Without another word, Miltin turned with a vague idea of visiting the ship’s library to look for a book, or the galley to make snacks (even though they just finished lunch), or just laying in his cabin and counting the boards in the ceiling, or something. Before he could take the second step, Captain Milty cleared his throat in a clear “I am about to say something important” sort of way which turned Miltin back. “Thank you for the considerate thought, Monroe, but keeping in mind how many of us have already disappeared, I am uncomfortable with any of us off alone. I am content watching the interaction of the light with the water.
“Miltin, perhaps you could help Monroe with his search for the center ship. I know that you prefer to thoroughly plan, prototype, and test your creations before putting them to work, but if something is holding the ships here, maybe even sucking them in, the forces involved should be detectable, and a device would not have to sort through all the other information the way that Monroe does.” Captain Milty nodded towards the taller Moose, then added, speaking directly to Monroe, “It is not that I have any doubt of your ability to find what we need, but we do not know that time is not a factor. I would prefer to establish where the center is in relation to my ship rather than have to find my ship again after the center has sucked us to it.”
Miltin hesitated for a long held breath, still standing half-turned to look back at the captain wearing no expression the others could read. “You know, that never occurred to me,” Miltin said, eventually turning back towards the rail. “I seem to have gotten into a slight rut in my thinking. Thank you.”
Captain Milty shrugged, and shifted his weight slightly. “I have probably just spent more time talking to Marmaduke lately than you have.” Now, the Star Child left Moose Valley several weeks before they found the abandoned ship, so anything that happened before they set sail would not usually count as ‘lately’. Also, if Marmaduke was one of the vanished crew, Captain Milty should have forgotten his existence like they had with everyone else, though one never really knew what a Moose was capable of until the attempt was made. Monroe and Miltin exchanged speaking glances, but they did not comment aloud. Captain Milty commonly had information he could not have gotten, like the results of conversations he could not have been there for. He enjoyed the mystery, and his friends long ago got used to it.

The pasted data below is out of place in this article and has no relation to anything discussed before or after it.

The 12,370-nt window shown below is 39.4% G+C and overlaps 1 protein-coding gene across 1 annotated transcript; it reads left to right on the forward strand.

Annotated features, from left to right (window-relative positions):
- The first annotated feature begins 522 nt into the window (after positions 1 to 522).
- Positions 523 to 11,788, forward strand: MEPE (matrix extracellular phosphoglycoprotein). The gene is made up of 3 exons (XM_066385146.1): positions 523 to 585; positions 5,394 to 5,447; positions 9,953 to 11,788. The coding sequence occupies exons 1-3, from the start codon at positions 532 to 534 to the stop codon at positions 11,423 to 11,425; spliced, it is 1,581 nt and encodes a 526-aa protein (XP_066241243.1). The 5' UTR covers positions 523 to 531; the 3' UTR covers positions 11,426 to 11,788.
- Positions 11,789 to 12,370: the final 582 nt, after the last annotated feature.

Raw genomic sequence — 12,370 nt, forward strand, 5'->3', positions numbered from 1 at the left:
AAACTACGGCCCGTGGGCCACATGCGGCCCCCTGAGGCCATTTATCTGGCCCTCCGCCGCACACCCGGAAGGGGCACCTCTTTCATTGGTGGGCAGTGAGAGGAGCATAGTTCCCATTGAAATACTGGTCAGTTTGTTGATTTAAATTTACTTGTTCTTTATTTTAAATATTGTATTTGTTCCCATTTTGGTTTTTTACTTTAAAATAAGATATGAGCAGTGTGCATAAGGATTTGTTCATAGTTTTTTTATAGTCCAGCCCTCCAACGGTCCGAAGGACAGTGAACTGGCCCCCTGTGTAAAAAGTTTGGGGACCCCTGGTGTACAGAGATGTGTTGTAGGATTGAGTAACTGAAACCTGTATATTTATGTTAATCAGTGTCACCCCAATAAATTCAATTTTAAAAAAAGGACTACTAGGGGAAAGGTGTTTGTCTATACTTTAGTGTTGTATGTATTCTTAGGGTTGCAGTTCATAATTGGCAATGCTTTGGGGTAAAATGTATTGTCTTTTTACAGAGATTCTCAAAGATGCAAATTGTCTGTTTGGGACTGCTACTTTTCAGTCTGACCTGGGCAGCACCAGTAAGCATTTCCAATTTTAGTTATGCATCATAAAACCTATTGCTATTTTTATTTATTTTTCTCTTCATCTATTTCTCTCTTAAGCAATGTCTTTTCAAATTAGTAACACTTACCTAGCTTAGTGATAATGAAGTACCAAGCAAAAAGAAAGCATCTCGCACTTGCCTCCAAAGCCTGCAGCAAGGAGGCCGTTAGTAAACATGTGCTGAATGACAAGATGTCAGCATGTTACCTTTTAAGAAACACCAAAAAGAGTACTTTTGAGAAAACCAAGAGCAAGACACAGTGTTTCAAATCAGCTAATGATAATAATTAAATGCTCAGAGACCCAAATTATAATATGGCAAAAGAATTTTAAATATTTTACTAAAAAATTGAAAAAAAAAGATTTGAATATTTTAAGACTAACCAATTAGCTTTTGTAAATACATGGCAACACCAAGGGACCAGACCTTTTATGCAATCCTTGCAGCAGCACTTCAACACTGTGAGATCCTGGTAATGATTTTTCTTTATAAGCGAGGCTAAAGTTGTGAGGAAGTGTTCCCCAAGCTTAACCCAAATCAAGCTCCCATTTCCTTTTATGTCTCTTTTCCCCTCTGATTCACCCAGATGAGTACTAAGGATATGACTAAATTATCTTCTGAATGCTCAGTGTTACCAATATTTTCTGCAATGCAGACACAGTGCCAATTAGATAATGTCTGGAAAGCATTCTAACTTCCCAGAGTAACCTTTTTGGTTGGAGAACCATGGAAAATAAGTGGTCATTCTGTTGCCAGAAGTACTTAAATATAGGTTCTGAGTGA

Miltin and Monroe settled into their parallel investigations, occasionally exchanging a few quiet words or a brief question and answer, and left the Captain to his air of mystery. It was not like asking the Captain how or why he could have spoken with Marmaduke lately would produce any satisfying results, after all, and they had people to save, a lot more than they originally thought. The Star Child did have a portable slide on board for Captain Milty’s use, but only for emergencies, and it would have been entirely out of character for the answer to have been that simple.
“The spaceship,” Miltin said suddenly, breaking a long stretch of silence.
“Which one?” Monroe asked, then he answered his own question. “Oh yes, I see it. The big one with all the dimensional and temporal warps in it. Right…here.” Monroe raised his hand to point off in a direction most people could not quite see, and as easy as that Monroe, Miltin, and Captain Milty were…somewhere else.